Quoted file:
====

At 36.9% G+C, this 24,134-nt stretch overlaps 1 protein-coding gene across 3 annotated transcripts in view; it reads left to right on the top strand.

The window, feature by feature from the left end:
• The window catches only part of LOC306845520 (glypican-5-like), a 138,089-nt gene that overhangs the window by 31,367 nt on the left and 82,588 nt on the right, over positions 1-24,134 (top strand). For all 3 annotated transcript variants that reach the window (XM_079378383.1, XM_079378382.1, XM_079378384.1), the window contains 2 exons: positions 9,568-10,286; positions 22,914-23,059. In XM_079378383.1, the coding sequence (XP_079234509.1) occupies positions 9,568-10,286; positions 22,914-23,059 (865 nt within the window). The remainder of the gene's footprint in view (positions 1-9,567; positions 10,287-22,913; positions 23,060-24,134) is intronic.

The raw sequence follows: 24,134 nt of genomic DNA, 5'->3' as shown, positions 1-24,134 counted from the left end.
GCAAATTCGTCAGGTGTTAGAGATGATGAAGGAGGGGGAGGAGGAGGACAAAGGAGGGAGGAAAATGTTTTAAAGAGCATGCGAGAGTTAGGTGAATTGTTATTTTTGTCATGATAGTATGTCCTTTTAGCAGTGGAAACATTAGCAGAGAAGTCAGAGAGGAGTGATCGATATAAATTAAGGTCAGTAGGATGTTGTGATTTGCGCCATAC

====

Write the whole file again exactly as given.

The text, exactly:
At 36.9% G+C, this 24,134-nt stretch overlaps 1 protein-coding gene across 3 annotated transcripts in view; it reads left to right on the top strand.

The window, feature by feature from the left end:
• The window catches only part of LOC306845520 (glypican-5-like), a 138,089-nt gene that overhangs the window by 31,367 nt on the left and 82,588 nt on the right, over positions 1-24,134 (top strand). For all 3 annotated transcript variants that reach the window (XM_079378383.1, XM_079378382.1, XM_079378384.1), the window contains 2 exons: positions 9,568-10,286; positions 22,914-23,059. In XM_079378383.1, the coding sequence (XP_079234509.1) occupies positions 9,568-10,286; positions 22,914-23,059 (865 nt within the window). The remainder of the gene's footprint in view (positions 1-9,567; positions 10,287-22,913; positions 23,060-24,134) is intronic.

The raw sequence follows: 24,134 nt of genomic DNA, 5'->3' as shown, positions 1-24,134 counted from the left end.
GCAAATTCGTCAGGTGTTAGAGATGATGAAGGAGGGGGAGGAGGAGGACAAAGGAGGGAGGAAAATGTTTTAAAGAGCATGCGAGAGTTAGGTGAATTGTTATTTTTGTCATGATAGTATGTCCTTTTAGCAGTGGAAACATTAGCAGAGAAGTCAGAGAGGAGTGATCGATATAAATTAAGGTCAGTAGGATGTTGTGATTTGCGCCATAC